Pay to hope, hope to pray
Executive Producer Dave "SmokeJumper" Georgeson made an interesting analogy between the traditional subscription/expansion model and the free-to-play model that the game will now follow. He referred to expansions as "pay to hope" and explained that players have to put a lot of money upfront and then essentially take a leap of faith that the expansion will deliver enough enjoyable gameplay to make their investment worthwhile. With so many different playstyles, and such a broad swath of content that needs to be included in an expansion, players can be left feeling like they didn't get their money's worth. On top of that, expansions have a long development cycle, and a certain percentage of players will consume the content so quickly that they're left waiting for months and months until something new goes live.
With the move to free-to-play, it's likely that players will see the game focus much more on regular game updates, which have been delivering meatier chunks of content and game improvements in recent months. And while Georgeson didn't say it outright, his description of the changing MMO market made it almost sound as if the game might be moving away from expansions completely. Will Age of Discovery be the last "traditional" expansion? It will be interesting to see whether the free-to-play transition will change the way players pay for new content and features.
The pay to hope model has its drawbacks, and Georgeson explained how, going forward, content and features will be designed around what players will pay. That is a double-edged sword, though. It does mean that players will have greater voting power and a bigger voice in what gets put into the game; if not, they can vote with their wallet. But because the model is limited on what it can produce, and there is an endless variety of playstyles, some ideas will be forced to remain on the drawing board.EQII
launched as the standard DIKU-based MMO, with a heavy emphasis on adventuring, leveling, and raiding. But over time, the game has done an amazing job of placing importance on other approaches to the game. Tradeskilling was improved upon greatly and could stand on its own as a separate game now. Housing and decorating has a much greater importance with the addition of the leaderboards. The challenge of being chosen as a top designer is on par with completing difficult adventure content. And soon, players will have the chance to play GM and compete to see who has the best designed dungeons.
It's great to see that in EQII
, you can have lots of fun adventuring, PvPing, and raiding, but you can forego all of that and still have a great time doing some of the less-traditional MMO gameplay. Suppose, though, that dungeon designing becomes so popular that the majority of players prefer that to raiding. Given the fact that such a small percentage of players consume raid content, and that it takes a lot of time and resources to produce, will raid content begin to take a back seat? If you're limited in what you can produce, based on the constraints of the budget and the size of the team, does your game try to get a couple of dollars from the "99%" or a more sizeable amount from the "1%" of players who raid? Obviously free-to-play won't mean the complete and utter end to raiding, but if the game will be designed around the players' pocketbooks, as Georgeson indicated, it might have an effect on the focus of future game updates.Budget friendly, but what if you want more?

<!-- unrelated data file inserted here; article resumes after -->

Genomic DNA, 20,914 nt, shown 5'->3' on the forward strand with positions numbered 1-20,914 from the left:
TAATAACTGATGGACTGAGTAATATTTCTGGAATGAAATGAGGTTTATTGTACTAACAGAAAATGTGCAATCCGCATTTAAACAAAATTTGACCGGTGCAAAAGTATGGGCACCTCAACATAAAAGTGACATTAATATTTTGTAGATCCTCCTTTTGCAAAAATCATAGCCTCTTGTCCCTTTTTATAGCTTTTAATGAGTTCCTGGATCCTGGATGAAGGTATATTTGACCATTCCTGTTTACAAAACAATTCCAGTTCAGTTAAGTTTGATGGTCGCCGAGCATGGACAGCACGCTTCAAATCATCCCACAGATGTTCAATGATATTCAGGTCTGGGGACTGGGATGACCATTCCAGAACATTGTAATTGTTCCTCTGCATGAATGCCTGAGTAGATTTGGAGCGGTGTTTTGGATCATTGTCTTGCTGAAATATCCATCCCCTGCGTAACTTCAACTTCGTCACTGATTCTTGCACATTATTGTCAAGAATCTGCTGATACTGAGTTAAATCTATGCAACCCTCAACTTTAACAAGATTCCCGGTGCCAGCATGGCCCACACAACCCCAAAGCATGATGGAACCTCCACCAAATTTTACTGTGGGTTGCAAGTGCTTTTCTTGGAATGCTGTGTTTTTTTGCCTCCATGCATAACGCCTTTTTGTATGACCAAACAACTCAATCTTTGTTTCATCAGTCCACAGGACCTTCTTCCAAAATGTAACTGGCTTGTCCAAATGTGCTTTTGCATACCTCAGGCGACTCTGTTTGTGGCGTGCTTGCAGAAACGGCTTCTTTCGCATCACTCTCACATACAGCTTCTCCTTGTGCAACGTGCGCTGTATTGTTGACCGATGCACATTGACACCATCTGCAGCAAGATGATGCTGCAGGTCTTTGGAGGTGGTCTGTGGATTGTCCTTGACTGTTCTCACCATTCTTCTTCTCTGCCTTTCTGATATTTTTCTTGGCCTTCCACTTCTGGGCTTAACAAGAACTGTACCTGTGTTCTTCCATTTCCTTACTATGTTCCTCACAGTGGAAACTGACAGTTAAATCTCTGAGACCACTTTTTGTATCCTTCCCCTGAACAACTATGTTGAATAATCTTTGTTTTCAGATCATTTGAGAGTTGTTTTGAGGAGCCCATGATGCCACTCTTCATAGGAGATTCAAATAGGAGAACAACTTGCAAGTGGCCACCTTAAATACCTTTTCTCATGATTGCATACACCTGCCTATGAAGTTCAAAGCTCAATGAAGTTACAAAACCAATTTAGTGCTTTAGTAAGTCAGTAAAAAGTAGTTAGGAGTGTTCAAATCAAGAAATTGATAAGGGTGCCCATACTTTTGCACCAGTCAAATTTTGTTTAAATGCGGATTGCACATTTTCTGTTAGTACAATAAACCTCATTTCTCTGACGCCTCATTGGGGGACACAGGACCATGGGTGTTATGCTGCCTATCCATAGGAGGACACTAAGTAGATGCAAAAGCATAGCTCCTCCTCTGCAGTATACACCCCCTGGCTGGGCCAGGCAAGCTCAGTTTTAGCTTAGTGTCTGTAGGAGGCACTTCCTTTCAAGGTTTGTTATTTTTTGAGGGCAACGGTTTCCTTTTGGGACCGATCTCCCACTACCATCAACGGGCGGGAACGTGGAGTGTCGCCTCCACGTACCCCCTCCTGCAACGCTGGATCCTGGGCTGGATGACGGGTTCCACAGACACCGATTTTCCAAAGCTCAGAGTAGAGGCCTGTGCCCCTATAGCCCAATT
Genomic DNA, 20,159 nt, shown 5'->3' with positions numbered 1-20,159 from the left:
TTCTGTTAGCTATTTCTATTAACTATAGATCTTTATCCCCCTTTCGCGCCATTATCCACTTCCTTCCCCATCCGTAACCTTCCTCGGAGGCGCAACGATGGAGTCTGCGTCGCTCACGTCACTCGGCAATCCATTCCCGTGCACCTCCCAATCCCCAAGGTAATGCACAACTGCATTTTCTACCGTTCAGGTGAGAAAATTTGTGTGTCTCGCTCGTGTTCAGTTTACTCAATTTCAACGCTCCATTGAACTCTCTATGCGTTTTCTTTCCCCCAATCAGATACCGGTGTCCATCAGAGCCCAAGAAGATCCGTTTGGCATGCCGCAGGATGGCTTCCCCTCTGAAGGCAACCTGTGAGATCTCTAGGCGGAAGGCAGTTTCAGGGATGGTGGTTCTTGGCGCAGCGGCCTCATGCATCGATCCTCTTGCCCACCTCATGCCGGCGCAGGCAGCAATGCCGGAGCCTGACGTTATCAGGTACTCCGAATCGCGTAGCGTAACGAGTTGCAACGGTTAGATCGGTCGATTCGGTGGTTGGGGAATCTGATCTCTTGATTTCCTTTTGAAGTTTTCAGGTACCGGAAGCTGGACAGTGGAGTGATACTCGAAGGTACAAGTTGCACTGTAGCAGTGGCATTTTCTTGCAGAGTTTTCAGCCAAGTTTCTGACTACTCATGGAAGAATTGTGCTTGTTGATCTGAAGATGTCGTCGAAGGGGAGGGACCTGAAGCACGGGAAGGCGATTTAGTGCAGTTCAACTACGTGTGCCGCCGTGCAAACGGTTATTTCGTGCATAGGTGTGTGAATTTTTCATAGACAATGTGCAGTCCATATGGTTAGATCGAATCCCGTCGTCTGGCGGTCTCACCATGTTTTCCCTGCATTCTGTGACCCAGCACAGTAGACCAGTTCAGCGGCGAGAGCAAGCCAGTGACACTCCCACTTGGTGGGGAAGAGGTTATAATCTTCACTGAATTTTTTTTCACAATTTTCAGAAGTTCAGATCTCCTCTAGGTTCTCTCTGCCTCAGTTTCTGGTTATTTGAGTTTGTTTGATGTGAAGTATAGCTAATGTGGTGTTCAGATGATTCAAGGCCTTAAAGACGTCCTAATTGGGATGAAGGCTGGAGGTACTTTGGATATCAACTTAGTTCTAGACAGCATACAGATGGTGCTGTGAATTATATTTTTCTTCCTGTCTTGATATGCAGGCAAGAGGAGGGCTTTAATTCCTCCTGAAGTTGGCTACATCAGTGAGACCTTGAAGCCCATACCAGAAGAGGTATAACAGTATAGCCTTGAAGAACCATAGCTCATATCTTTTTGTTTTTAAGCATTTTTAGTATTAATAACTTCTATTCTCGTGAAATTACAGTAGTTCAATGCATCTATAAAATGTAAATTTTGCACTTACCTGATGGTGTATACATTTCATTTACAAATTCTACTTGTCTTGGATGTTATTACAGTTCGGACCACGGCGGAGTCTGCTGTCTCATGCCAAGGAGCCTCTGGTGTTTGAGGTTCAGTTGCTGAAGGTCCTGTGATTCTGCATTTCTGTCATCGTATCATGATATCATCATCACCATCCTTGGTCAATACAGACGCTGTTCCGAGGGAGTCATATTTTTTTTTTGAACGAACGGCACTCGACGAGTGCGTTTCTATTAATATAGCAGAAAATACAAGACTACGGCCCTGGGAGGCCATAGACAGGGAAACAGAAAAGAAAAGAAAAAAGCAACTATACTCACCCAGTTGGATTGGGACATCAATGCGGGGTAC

Right now, the free-to-play model that EQII
offers gives players lots of low-cost options. You can essentially play all of the content in EQII
up to, but not including, the current expansion, and not pay a single cent. You can pay an additional five dollars and increase limits on things like bag slots, broker access, chat, and spell tiers. You can go even further and purchase unlockers to open up even more inventory space or equip legendary and fabled gear. In other words, there's a lot of freedom given to players who are more budget-minded and want to pay for features they want and not for the ones they don't want. It's not a "pay-to-win" system as much as it is a "pay-as-you-go" plan.
What I'd love to see down the road is a way for the most loyal and die-hard players to be able to pay more and get more. And by that, I don't mean uber items but rather something more along the lines of expanding the veterans rewards program. The gold plan is a nice catch-all plan, rolling everything up into one nice monthly payment. But there are players who are so active and so loyal to the game that they would probably be willing to pay a little more if they could get meaningful rewards that would add even more enjoyment to their experiences in game. This is a fine line to walk because putting things like content in the cash shop will probably trigger a revolt. But if there's an option for players to pay a few more dollars a month, in return for something extra, it might be a welcome choice for the most loyal fans of the game.
free-to-play move across all servers is something that needed to be done. It's nice to see the wall finally down, and I'm looking forward to seeing the game as one unified game again. But the transition raises lots of unanswered questions, and it will be up to both the players and the team to hopefully find common ground down the road. It could be a bumpy ride, but I think it's better to wade in and meet things head on rather than punting the issue by fracturing the community and walling off free-to-play in its own hamlet.From the snow-capped mountains of New Halas to the mysterious waters of the Vasty Deep, Karen Bryan explores the lands of Norrath to share her tales of adventure. Armed with just a scimitar, a quill, and a dented iron stein, she reports on all the latest news from EverQuest II in her weekly column, The Tattered Notebook. You can send feedback or elven spirits to email@example.com.